[PATCH] ISL, MPC, MPFR: fix configuration issues on ARM64/Darwin host

Cedric Berger cedric at precidata.com
Fri May 13 16:06:01 UTC 2022

On 13.05.22 17:55, Joel Sherrill wrote:
> On Fri, May 13, 2022 at 10:42 AM Cedric Berger <cedric at precidata.com> 
> wrote:
>     On 13.05.22 17:25, Joel Sherrill wrote:
>     > I think you are missing my point. I'm not opposed to the patches
>     and
>     > understand the need.
>     >
>     > The RTEMS Project tried putting patches in our git repos when
>     the RSB
>     > was new.  It did not improve our diligence in getting them
>     upstream or
>     > removing them from our git when no longer needed. Putting them in
>     > tickets at RTEMS.org or upstream improved how diligent we were
>     about
>     > at least putting the patch into the right hands.
>     Ok, I guess understand the need for a ticket on RTEMS.org.
>     What I'm not sure is what to do upstream: just open a ticket on
>     mpfr/isl/mpc that says "Please unslack and release a new version
>     of your
>     code, it doesn't work on the M1"?
> lol. Probably just to politely remind them that their releases need a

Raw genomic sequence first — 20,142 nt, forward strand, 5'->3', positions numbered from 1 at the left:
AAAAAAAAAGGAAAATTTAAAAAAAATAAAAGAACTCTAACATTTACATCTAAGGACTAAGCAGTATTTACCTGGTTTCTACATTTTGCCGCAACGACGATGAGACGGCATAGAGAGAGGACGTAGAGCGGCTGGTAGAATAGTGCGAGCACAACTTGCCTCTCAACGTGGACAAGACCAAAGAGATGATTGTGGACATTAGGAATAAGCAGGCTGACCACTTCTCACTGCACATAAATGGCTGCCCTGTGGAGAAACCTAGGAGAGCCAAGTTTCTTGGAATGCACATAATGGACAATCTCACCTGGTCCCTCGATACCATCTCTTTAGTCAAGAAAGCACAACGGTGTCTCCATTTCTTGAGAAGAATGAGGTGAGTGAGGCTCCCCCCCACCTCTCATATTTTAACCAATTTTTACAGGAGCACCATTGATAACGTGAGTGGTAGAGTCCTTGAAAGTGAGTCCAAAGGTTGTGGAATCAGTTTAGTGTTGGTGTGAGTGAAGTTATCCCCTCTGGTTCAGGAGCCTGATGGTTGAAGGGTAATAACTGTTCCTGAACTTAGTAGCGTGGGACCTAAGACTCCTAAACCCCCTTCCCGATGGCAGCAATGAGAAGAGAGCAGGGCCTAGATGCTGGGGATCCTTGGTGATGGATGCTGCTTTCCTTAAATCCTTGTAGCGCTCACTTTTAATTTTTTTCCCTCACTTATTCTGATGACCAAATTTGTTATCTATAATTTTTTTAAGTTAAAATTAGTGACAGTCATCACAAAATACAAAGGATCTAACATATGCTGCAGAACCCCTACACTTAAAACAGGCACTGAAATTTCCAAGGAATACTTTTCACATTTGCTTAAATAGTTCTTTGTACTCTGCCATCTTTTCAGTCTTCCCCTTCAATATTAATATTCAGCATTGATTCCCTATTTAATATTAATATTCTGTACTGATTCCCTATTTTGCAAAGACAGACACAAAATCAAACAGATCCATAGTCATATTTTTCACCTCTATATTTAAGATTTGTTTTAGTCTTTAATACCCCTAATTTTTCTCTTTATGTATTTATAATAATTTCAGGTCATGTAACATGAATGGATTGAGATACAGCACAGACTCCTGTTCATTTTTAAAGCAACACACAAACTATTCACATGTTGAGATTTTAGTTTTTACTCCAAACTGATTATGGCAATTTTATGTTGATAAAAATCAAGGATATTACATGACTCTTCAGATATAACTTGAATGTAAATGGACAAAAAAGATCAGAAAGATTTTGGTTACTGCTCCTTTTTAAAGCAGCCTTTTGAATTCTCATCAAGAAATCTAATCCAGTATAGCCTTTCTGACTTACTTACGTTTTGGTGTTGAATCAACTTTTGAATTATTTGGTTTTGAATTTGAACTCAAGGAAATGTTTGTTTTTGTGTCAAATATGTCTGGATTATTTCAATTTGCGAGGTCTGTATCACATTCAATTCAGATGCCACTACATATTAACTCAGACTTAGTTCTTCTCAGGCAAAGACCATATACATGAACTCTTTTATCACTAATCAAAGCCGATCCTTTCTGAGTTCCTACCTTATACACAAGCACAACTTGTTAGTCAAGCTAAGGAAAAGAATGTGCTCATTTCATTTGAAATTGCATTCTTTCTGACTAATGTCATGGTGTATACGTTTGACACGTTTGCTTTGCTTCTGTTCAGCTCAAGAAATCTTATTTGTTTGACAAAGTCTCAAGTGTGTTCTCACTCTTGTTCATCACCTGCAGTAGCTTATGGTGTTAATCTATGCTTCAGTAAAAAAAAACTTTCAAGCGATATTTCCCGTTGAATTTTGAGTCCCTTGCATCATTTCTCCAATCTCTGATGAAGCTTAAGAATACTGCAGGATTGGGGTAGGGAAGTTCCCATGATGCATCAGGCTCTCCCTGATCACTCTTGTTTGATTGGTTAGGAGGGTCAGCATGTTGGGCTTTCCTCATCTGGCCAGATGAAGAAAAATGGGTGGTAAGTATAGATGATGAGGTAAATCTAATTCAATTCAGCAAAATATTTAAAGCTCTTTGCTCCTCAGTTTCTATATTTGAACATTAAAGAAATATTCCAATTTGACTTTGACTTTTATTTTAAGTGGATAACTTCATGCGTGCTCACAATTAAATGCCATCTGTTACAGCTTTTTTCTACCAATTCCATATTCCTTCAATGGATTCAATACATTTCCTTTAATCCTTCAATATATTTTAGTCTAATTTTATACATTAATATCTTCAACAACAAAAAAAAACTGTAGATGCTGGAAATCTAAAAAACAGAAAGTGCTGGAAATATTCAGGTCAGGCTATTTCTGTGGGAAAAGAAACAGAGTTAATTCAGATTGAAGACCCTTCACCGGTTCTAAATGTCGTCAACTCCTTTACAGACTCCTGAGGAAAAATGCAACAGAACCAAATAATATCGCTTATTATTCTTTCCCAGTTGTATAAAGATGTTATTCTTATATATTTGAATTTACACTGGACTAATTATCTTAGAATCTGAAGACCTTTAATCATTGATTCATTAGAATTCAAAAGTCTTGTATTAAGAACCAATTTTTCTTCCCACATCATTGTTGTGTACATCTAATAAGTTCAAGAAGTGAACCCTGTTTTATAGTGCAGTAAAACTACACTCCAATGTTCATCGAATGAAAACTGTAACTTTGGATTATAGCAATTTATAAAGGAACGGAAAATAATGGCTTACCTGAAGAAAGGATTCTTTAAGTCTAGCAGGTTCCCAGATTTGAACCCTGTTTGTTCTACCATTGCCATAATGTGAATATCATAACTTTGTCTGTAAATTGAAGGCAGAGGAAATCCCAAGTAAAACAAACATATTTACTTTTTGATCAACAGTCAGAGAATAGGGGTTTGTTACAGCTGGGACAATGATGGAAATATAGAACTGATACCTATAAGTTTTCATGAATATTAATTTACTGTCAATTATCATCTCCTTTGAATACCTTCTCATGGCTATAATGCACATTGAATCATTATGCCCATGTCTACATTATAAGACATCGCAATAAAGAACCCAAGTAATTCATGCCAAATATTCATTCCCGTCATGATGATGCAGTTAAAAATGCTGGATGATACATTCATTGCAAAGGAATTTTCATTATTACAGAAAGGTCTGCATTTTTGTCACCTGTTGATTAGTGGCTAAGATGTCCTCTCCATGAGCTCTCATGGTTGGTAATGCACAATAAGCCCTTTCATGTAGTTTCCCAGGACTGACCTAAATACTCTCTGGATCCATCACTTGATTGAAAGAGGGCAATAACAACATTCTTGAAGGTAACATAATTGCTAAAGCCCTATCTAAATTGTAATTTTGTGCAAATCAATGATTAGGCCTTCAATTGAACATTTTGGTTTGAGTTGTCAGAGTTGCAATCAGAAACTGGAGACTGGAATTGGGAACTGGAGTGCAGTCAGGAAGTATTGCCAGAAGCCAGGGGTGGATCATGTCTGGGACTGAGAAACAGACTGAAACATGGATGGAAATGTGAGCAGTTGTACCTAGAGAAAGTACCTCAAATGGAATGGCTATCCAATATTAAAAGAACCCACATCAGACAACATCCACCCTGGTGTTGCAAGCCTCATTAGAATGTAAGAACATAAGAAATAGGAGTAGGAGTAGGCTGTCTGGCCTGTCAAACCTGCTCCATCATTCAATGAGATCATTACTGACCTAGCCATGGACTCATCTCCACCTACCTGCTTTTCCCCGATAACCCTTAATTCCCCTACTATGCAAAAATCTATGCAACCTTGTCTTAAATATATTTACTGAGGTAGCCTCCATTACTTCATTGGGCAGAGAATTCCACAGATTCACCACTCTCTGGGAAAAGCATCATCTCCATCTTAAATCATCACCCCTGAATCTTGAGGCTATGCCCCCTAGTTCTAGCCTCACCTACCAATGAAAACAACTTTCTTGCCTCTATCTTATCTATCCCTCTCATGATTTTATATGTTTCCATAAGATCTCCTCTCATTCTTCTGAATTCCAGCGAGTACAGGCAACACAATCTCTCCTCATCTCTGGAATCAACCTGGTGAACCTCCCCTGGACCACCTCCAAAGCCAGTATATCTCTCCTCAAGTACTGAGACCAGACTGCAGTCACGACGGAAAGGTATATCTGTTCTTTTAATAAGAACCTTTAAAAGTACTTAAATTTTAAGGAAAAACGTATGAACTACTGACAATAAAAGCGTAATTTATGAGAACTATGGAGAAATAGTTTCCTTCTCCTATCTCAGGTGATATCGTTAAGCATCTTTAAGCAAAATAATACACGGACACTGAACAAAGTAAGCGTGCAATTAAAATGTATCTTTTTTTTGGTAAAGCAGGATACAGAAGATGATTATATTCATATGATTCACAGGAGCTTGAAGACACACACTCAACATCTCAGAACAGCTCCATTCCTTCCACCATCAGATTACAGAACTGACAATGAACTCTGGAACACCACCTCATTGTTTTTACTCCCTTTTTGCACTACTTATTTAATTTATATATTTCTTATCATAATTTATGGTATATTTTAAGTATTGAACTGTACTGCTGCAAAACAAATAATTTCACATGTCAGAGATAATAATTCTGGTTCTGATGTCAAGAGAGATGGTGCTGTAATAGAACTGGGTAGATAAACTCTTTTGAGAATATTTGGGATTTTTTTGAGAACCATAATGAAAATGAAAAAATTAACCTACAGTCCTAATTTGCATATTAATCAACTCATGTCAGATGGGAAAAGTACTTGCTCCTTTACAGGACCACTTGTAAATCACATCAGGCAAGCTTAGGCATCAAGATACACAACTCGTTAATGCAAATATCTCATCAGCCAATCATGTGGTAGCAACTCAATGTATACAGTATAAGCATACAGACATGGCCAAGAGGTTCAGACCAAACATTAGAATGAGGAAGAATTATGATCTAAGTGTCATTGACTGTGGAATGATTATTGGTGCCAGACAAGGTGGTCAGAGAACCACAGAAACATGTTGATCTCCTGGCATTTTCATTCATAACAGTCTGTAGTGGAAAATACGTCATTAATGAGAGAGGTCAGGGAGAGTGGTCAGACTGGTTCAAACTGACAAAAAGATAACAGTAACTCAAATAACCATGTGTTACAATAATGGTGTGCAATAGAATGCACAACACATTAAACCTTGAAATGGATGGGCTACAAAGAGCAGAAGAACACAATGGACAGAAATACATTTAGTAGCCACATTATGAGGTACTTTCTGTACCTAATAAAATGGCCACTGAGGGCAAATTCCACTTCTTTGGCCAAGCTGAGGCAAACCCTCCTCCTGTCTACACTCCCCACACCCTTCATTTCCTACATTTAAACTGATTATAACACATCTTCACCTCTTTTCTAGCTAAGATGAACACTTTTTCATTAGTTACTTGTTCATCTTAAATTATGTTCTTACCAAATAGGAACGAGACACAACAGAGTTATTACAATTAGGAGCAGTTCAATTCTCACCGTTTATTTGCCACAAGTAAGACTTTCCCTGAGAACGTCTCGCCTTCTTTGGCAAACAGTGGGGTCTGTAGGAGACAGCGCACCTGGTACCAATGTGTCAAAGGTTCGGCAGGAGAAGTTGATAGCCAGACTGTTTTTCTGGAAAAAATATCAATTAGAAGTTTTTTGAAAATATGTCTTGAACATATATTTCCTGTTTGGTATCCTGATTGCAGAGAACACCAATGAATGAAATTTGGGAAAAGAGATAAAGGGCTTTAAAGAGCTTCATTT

> poke.
> If it's not fixed in their development source, then that's a big reason to
> poke and provide the patch.

It's fixed, basically, for all 3 projects, if they would care to 



> But the ticket on our side can give a log of the effort to get it 
> dealt with
> upstream.

That makes sense.

> This also shows that we need to clean some patches out of the RSB
> and RTEMS tools.
> Sorry for the lesson in how we have evolved our handling of
> patches for upstream projects. It has evolved from back when
> the project provided RPMs and they almost never got upstream
> to having the RSB and putting them in our repos to now trying to
> do the right thing in the beginning and posting them to the project
> via their list, a ticket, or via actual merge. If you notice, we have a
> pretty tight loop for getting patches into newlib and gcc. binutils
> rarely has issues. gdb is slower but we do ok. We've just learned that
> if you push on them while working on them, they tend to get merged
> so a patch against tool version N is usually obsolete for N+1. The
> alternative is updating the patches every release until we do the
> right thing.

No probem, I understand and it makes sense to put upstream, but again, 
in that particular case, the real problem (autoconf) is already fixed 


More information about the devel mailing list